Tina Brown's Must-Reads: Celebrities Behaving Badly The editor of The Daily Beast gives her picks for the best reading on celebrity antics, from Tiger Woods to Roman Polanski.
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Tina Brown's Must-Reads: Celebrities Behaving Badly

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Tina Brown's Must-Reads: Celebrities Behaving Badly

Tina Brown's Must-Reads: Celebrities Behaving Badly

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This is MORNING EDITION from NPR News. I'm Renee Montagne.


And I'm Steve Inskeep.

If you like stories about famous people behaving badly, it's a good time to be alive. And we have some recommendations this morning in our segment, Word of Mouth. Tina Brown, editor of The Daily Beast, suggests reading we shouldn't miss.

So we're talking here about notoriety and about celebrities behaving badly. And you begin with an article about the choices that celebrities might make that would allow them to get away with such things or not.

Ms. TINA BROWN (Editor, The Daily Beast): Absolutely. Well, of course, you know, this is the season for celebrities behaving badly it seems. So I thought I'd obviously have to begin with Tiger Woods, because on The Daily Beast the former call girl Tracy Quan offers extramarital dating advice to Woods from one top ranked professional to another.

Her view is that Tiger's biggest mistake was dallying with amateurs who didn't subscribe to the call-girl code of protecting, above all, her client's secrecy.

INSKEEP: Like journalists protecting their sources, so to speak.

Ms. BROWN: Exactly right. I mean, she makes a really quite valid point that Ashley Dupre, the prostitute who was exposed when the former New York Governor Eliot Spitzer was busted, she never actually offered him up to anybody until the time came when the press and law enforcement blew the whole thing wide open. Before that she'd protected his secrecy like the state's secrets.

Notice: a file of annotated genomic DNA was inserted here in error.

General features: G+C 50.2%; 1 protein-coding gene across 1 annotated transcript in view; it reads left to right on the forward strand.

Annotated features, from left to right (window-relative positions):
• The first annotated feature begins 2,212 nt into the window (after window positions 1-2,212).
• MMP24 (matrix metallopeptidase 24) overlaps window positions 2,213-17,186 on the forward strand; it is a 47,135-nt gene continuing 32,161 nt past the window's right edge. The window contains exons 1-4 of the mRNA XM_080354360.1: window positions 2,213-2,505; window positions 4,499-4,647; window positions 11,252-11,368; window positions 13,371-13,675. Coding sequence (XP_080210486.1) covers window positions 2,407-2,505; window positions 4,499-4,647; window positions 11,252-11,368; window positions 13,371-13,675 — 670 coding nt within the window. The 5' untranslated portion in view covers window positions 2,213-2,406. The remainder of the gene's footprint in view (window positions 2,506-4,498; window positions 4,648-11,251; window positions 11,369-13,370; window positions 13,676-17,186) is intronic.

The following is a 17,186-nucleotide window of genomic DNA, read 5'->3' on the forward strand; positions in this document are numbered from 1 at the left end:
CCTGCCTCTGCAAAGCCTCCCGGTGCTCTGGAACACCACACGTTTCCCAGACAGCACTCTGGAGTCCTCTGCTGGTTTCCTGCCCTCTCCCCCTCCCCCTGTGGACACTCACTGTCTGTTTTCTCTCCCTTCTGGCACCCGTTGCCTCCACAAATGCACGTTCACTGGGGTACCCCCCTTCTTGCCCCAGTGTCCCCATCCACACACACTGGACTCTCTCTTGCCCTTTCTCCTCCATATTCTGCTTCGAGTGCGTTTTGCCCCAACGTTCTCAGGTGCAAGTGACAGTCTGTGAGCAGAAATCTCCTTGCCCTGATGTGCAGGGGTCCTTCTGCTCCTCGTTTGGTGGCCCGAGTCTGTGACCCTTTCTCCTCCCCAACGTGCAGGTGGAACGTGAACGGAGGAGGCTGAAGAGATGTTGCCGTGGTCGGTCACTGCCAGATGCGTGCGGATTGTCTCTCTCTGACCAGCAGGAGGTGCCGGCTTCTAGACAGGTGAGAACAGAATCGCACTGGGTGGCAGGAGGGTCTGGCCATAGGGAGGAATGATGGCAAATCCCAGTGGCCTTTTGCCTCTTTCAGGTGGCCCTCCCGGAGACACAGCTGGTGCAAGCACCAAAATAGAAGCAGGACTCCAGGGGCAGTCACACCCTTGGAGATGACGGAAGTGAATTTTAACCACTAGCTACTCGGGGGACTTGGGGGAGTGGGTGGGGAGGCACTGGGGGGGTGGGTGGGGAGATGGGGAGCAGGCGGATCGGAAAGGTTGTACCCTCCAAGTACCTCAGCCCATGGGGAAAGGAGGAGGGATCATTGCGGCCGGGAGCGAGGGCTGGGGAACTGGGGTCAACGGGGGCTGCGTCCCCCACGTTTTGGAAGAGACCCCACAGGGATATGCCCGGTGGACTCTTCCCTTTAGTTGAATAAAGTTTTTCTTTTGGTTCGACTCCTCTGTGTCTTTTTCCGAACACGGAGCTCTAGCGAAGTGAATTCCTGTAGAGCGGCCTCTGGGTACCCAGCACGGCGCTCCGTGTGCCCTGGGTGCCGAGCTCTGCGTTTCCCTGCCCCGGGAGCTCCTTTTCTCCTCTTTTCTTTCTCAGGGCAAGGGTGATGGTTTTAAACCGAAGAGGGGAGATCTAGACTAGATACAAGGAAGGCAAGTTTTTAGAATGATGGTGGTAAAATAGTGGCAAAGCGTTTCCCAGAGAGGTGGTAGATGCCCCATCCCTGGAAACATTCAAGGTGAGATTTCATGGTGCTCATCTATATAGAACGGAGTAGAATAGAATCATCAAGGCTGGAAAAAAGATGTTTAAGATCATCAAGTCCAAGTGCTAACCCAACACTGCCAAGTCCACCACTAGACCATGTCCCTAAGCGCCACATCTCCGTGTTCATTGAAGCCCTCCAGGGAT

INSKEEP: And so the advice here that's being given to famous people who want to misbehave, is go deal with a profession rather than someone who will get emotionally involved and get angry at you later?

Ms. BROWN: Yes, absolutely. She really accuses Tiger of vanity. She says that, you know, he was a fool to trust these women, because for them it wasn't a business arrangement. It was all about having a dream, a dream of moving up and being arm candy to a celeb. And, of course, once one girl, you know, is exposed, then all of them come out of the woodwork.

INSKEEP: You have also sent us an article from your former magazine, the New Yorker, "Annals of Law: The Celebrity Defense" by Jeffrey Toobin.

Ms. BROWN: Jeff Toobin is a wonderful writer, but this piece I think is one of his best on Roman Polanski, because he very coolly dissects the impact that celebrity has had on the vicissitudes of Polanski's whole course with the law in the last 33 years.

The rape the he's accused of, of course, took place in the late '70s. He skipped the country, went to live in France and ever since, of course, has been trying to come back to the United States without facing justice. And he was only recently apprehended, as we know, in Switzerland, just a couple of months ago.

And the question really is why was he suddenly arrested after all this time. And Toobin makes the case, very persuasively, that he was only arrested because, in fact, for the first time he was getting close to having his whole sentence sort of repealed. It was because he was near to getting it actually concluded, that the D.A. decided it was time to arrest him before that happened.

What is fascinating, and that is what's so clever about Toobin's piece, is he shows how first, you know, celebrity really worked for Polanski. But then it turned against him, because basically antagonized the judge, who really himself was a big showboat. He allowed Polanski to go off and do a working assignment.